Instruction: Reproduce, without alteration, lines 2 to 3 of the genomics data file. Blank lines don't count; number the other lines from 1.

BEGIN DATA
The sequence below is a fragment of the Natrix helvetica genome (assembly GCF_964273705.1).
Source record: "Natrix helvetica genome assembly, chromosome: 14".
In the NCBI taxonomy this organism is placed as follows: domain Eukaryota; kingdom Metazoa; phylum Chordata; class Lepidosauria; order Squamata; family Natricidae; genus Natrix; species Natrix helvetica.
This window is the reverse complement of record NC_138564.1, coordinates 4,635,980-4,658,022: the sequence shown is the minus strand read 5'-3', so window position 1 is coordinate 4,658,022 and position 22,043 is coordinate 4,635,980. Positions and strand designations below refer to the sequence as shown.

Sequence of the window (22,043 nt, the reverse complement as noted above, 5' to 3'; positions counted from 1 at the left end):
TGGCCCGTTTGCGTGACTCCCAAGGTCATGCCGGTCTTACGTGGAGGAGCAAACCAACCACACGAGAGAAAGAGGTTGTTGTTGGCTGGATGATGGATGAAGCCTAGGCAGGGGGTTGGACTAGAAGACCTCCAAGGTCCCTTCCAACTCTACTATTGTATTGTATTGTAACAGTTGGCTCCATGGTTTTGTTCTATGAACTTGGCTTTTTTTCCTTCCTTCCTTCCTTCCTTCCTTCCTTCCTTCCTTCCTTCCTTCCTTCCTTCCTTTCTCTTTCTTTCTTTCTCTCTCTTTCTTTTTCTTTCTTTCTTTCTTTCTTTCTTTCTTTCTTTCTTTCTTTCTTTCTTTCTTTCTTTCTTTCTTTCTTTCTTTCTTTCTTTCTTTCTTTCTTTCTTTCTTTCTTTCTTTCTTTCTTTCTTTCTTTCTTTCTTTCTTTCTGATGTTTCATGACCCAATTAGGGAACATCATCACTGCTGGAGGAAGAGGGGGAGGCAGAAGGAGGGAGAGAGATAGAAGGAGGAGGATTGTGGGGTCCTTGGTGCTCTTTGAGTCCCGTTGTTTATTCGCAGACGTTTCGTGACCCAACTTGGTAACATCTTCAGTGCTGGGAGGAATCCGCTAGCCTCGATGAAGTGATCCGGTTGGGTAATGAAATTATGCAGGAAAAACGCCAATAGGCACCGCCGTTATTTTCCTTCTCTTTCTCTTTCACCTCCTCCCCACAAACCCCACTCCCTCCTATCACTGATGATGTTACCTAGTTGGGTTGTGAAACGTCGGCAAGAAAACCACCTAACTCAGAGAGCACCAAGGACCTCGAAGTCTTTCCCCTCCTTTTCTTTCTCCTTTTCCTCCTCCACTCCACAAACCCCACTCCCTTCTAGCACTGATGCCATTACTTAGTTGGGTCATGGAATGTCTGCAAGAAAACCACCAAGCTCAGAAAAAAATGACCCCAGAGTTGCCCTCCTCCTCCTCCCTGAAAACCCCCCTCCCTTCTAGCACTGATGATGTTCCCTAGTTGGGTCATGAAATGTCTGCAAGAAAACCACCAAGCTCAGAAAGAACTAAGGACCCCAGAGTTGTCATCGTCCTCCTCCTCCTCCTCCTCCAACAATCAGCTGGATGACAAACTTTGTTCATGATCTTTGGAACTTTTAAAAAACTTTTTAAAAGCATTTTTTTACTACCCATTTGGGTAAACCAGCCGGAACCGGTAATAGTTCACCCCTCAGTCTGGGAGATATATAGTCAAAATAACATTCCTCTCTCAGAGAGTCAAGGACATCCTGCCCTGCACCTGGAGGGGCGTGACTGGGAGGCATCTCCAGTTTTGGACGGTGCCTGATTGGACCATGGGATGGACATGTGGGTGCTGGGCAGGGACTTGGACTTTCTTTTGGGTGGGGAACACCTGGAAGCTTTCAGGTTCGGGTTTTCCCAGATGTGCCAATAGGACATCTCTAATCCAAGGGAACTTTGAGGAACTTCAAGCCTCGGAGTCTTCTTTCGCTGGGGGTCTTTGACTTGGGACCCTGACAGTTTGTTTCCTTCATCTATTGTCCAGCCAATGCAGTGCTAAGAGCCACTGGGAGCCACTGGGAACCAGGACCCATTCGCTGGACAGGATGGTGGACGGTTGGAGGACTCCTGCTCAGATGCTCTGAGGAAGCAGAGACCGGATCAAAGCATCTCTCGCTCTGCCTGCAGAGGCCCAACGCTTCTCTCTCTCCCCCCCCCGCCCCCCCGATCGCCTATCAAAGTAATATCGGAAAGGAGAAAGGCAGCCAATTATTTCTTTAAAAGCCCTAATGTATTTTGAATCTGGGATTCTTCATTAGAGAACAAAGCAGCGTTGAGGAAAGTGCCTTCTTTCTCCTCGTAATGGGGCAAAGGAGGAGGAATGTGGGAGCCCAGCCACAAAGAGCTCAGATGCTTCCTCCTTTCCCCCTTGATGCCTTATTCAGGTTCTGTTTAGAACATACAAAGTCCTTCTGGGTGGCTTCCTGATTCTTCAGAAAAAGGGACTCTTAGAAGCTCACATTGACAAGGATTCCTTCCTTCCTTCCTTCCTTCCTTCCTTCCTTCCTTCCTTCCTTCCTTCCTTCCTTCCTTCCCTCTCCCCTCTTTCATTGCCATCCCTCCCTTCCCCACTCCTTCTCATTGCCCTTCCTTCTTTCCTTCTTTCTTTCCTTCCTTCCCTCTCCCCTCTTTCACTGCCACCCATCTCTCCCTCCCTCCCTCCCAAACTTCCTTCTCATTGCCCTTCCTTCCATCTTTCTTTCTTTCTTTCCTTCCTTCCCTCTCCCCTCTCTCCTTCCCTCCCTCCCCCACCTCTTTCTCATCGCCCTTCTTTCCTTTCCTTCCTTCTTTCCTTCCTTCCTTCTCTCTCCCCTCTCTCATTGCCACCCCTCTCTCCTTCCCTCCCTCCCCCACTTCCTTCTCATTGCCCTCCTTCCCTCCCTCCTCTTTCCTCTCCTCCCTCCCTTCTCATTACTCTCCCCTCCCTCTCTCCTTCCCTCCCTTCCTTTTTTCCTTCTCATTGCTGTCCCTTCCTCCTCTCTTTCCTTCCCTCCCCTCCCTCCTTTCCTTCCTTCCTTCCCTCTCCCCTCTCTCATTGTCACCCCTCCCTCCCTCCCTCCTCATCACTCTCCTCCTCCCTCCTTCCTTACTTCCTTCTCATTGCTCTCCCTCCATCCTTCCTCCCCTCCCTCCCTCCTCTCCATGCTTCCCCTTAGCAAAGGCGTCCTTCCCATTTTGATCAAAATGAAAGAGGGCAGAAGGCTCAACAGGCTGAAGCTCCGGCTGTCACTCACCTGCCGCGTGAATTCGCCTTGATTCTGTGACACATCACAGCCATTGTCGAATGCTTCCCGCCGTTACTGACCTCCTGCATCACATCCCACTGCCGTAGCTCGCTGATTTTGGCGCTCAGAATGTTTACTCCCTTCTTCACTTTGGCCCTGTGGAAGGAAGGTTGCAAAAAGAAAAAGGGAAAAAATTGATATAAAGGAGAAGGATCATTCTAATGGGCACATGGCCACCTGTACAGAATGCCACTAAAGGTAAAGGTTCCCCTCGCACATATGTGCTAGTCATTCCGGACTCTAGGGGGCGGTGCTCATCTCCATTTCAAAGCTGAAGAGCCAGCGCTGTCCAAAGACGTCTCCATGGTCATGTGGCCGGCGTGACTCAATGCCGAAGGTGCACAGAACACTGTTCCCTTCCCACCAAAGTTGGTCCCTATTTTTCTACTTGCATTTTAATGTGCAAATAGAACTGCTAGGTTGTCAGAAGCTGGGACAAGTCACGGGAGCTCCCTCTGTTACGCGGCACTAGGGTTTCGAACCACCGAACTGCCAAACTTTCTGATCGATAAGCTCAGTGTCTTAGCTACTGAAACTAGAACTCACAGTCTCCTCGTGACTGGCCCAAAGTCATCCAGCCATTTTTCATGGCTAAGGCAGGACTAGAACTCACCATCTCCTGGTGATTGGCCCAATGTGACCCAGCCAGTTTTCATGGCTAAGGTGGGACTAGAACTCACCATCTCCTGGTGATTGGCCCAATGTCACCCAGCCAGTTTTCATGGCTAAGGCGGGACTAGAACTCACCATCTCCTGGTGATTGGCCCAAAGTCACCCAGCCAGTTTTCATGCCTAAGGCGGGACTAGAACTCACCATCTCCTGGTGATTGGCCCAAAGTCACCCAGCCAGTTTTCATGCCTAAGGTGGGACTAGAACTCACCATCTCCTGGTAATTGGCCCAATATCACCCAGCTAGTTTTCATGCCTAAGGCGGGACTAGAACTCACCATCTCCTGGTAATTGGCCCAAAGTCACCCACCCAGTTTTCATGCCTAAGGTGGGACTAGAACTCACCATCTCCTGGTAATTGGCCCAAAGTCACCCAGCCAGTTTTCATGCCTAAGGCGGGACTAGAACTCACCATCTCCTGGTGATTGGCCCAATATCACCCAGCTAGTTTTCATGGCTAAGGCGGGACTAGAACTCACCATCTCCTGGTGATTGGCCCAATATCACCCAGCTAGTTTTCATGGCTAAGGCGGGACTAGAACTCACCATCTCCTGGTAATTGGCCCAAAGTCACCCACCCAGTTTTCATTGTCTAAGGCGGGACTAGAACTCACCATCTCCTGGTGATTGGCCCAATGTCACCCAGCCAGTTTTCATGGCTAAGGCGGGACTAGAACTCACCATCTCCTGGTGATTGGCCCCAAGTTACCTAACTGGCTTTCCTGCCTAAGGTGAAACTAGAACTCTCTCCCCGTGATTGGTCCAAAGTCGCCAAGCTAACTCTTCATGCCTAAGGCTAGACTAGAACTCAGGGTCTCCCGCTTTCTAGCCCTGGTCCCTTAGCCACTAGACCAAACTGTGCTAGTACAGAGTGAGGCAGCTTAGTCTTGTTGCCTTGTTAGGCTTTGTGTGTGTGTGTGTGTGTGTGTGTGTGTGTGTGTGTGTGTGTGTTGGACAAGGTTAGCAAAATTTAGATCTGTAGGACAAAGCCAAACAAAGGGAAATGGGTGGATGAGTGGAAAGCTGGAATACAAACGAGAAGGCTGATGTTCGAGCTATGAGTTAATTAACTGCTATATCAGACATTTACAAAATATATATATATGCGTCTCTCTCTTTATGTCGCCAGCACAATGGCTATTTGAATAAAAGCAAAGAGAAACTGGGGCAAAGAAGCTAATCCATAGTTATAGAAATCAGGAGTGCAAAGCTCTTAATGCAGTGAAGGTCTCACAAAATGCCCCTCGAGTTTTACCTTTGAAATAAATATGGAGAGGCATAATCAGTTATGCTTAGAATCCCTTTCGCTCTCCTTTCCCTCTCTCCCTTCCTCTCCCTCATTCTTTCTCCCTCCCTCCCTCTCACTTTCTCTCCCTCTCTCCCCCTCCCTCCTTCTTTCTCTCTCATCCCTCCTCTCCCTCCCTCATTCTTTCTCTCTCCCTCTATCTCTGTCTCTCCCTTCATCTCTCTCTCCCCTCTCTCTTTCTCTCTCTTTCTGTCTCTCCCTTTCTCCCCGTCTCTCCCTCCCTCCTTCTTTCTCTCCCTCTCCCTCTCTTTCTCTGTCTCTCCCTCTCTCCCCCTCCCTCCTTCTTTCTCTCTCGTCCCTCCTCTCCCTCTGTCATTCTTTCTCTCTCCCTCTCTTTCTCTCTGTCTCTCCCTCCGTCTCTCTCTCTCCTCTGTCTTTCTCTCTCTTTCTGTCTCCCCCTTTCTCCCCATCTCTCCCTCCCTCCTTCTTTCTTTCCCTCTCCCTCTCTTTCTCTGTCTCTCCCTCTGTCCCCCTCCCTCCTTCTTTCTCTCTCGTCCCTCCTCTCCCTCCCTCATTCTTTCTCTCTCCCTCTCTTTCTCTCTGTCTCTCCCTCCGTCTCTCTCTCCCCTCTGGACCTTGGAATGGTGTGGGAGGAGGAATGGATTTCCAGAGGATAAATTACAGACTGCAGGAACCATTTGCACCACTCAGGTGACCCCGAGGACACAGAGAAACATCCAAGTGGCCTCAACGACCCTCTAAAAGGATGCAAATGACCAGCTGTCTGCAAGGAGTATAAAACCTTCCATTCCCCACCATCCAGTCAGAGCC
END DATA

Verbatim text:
Source record: "Natrix helvetica genome assembly, chromosome: 14".
In the NCBI taxonomy this organism is placed as follows: domain Eukaryota; kingdom Metazoa; phylum Chordata; class Lepidosauria; order Squamata; family Natricidae; genus Natrix; species Natrix helvetica.